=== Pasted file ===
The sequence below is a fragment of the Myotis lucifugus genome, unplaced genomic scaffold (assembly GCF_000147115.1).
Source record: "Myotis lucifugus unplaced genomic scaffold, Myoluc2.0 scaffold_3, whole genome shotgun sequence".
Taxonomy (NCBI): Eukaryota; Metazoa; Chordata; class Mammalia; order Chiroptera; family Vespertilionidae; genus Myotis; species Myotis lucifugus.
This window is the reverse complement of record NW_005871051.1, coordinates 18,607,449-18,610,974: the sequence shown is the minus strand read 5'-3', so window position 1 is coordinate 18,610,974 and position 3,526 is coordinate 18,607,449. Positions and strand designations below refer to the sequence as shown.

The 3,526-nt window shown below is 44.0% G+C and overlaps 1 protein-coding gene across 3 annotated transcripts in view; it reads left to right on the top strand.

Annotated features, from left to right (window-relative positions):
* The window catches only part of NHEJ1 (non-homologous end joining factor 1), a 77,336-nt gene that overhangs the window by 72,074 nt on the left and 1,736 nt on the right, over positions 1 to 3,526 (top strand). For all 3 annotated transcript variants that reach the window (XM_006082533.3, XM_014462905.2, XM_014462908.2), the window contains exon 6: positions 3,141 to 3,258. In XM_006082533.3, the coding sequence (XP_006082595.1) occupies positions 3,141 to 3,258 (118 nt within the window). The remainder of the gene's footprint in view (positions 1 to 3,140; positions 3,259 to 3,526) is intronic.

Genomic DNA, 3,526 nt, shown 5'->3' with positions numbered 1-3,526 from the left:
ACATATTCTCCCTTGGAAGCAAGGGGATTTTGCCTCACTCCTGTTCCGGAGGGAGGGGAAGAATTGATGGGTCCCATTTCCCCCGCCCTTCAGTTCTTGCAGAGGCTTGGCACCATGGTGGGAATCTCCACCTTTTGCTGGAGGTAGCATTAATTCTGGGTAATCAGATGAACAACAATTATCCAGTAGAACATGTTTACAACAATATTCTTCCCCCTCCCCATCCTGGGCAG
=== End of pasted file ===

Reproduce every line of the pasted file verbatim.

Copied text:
The sequence below is a fragment of the Myotis lucifugus genome, unplaced genomic scaffold (assembly GCF_000147115.1).
Source record: "Myotis lucifugus unplaced genomic scaffold, Myoluc2.0 scaffold_3, whole genome shotgun sequence".
Taxonomy (NCBI): Eukaryota; Metazoa; Chordata; class Mammalia; order Chiroptera; family Vespertilionidae; genus Myotis; species Myotis lucifugus.
This window is the reverse complement of record NW_005871051.1, coordinates 18,607,449-18,610,974: the sequence shown is the minus strand read 5'-3', so window position 1 is coordinate 18,610,974 and position 3,526 is coordinate 18,607,449. Positions and strand designations below refer to the sequence as shown.

The 3,526-nt window shown below is 44.0% G+C and overlaps 1 protein-coding gene across 3 annotated transcripts in view; it reads left to right on the top strand.

Annotated features, from left to right (window-relative positions):
* The window catches only part of NHEJ1 (non-homologous end joining factor 1), a 77,336-nt gene that overhangs the window by 72,074 nt on the left and 1,736 nt on the right, over positions 1 to 3,526 (top strand). For all 3 annotated transcript variants that reach the window (XM_006082533.3, XM_014462905.2, XM_014462908.2), the window contains exon 6: positions 3,141 to 3,258. In XM_006082533.3, the coding sequence (XP_006082595.1) occupies positions 3,141 to 3,258 (118 nt within the window). The remainder of the gene's footprint in view (positions 1 to 3,140; positions 3,259 to 3,526) is intronic.

Genomic DNA, 3,526 nt, shown 5'->3' with positions numbered 1-3,526 from the left:
ACATATTCTCCCTTGGAAGCAAGGGGATTTTGCCTCACTCCTGTTCCGGAGGGAGGGGAAGAATTGATGGGTCCCATTTCCCCCGCCCTTCAGTTCTTGCAGAGGCTTGGCACCATGGTGGGAATCTCCACCTTTTGCTGGAGGTAGCATTAATTCTGGGTAATCAGATGAACAACAATTATCCAGTAGAACATGTTTACAACAATATTCTTCCCCCTCCCCATCCTGGGCAG